The octagonal Gole Market building, designed by Sir Edwin Lutyens and built in the year 1921, was originally named Market Place and stood on the traffic roundabout which connected it to Gol Dak Khana,
Connaught Place, Panchkuiyan Road and Mandir Marg (formerly Reading Road). It was one of New Delhi’s oldest surviving colonial markets, till even less than a decade back, and was built as a daily shopping centre to cater to the government servants who worked in the Central Secretariat.
These employees, originally uprooted from the Bengal and Madras Presidencies, were relocated from the Civil Lines area at least a decade before the formal inauguration of the Capital in New Delhi in 1931 and were accommodated in the threeroomed tenements comprising various “Squares” in the vicinity of Gole Market, which was also called the Delhi Improvement Zone (DIZ area).
These “Squares” were, understandably, named after Dalhousie, Outram, Taylor, Albert, Diaz, Pershing, Foch, French, Baird, Nicholson, Lake, Haig, Havelock, et al.
Hence the Gole Market area not only comprised the market but also the locality around it, which included renowned schools like St. Columba’s, Convent of Jesus & Mary, Raisina Bengali and Harcourt Butler, places of worship like the Sacred Heart Cathedral, Kali Bari, Lakshmi Narayan Temple, Ramakrishna Mission, Gurdwara Bangla Sahib and the Kalali Bagh Masjid, hospitals like Willingdon (later renamed Dr. Ram Manohar Lohia Hospital) and Lady Hardinge Medical College and, of course, the upmarket shopping area Connaught Place.
Gole Market and its immediate vicinity on its fringes housed shops, big and small, selling fish, meat, vegetables, Bengali sweets, provision, books and periodicals, general merchandise, stationery, garments, tailoring, betel (paan), medicine and much else.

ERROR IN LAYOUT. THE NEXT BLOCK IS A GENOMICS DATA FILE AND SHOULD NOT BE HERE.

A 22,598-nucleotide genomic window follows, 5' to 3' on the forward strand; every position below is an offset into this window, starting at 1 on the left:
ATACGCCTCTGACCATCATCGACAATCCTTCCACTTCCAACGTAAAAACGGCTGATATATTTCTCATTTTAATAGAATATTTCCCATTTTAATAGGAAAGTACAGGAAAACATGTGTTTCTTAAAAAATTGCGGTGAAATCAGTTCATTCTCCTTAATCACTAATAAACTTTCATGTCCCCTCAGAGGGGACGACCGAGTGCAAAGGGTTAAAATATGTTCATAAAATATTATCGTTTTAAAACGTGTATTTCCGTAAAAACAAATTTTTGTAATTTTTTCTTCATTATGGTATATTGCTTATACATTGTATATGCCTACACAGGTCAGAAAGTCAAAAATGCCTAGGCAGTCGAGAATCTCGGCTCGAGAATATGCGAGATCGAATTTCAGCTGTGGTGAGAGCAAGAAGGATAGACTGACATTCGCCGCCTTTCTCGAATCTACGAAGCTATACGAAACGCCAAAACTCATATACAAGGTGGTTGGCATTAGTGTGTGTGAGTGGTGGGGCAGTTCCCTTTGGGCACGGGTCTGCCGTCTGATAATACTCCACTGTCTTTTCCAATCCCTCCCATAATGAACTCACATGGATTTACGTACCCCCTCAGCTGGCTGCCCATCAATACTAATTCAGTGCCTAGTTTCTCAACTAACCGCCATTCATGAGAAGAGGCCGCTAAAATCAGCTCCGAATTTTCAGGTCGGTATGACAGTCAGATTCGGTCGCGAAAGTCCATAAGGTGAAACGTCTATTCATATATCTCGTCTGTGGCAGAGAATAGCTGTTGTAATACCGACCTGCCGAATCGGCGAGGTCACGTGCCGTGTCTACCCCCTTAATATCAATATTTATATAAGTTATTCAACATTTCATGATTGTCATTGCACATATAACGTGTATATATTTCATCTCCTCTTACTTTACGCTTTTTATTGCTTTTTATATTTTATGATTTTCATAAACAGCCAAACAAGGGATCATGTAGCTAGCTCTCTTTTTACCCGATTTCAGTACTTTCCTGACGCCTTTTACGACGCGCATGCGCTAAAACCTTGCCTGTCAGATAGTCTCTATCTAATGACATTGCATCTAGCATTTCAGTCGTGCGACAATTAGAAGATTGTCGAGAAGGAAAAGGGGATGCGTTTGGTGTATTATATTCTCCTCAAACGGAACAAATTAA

The renowned artist B C Sanyal even opened his studio here just after Partition.
A sizable number of these shops were owned by Bengalees as their native brethren formed a big chunk of buyers in those days. Most of these shops which were on its fringes have now changed hands except, perhaps, Basu Boarding House which still offers cheap accommodation and meals.
Gole Market boasted of the best quality fish available in New Delhi in those days and one could even spot eminent Bengalees like Admiral A K Chatterjee, Chief of the Naval Staff, Air Marshal Subroto Mukherjee, Chief of the Air Force, Nandita Kripalani, grand-daughter of Poet Rabindranath Tagore (wife of Krishna Kripalani, Head of Sahitya Akademi), Chief Justice of India S R Das or B N Banerjee, Secretary General of Rajya Sabha rushing to the fish shops in the morning to get the first catch! Sadly, Gole Market’s fortunes dwindled over the years, mainly due to all round neglect, and the structure was declared dangerous in 2012 by which time it was reduced to a sad spectacle of a few dingy shops.
Eviction notices were duly served and the civic authorities decided to convert Gole Market into a Heritage Museum after due renovation. Last heard, the matter is now embroiled in court cases, even as the dilapidated structure stands as a mute witness to its centuryold glorious history.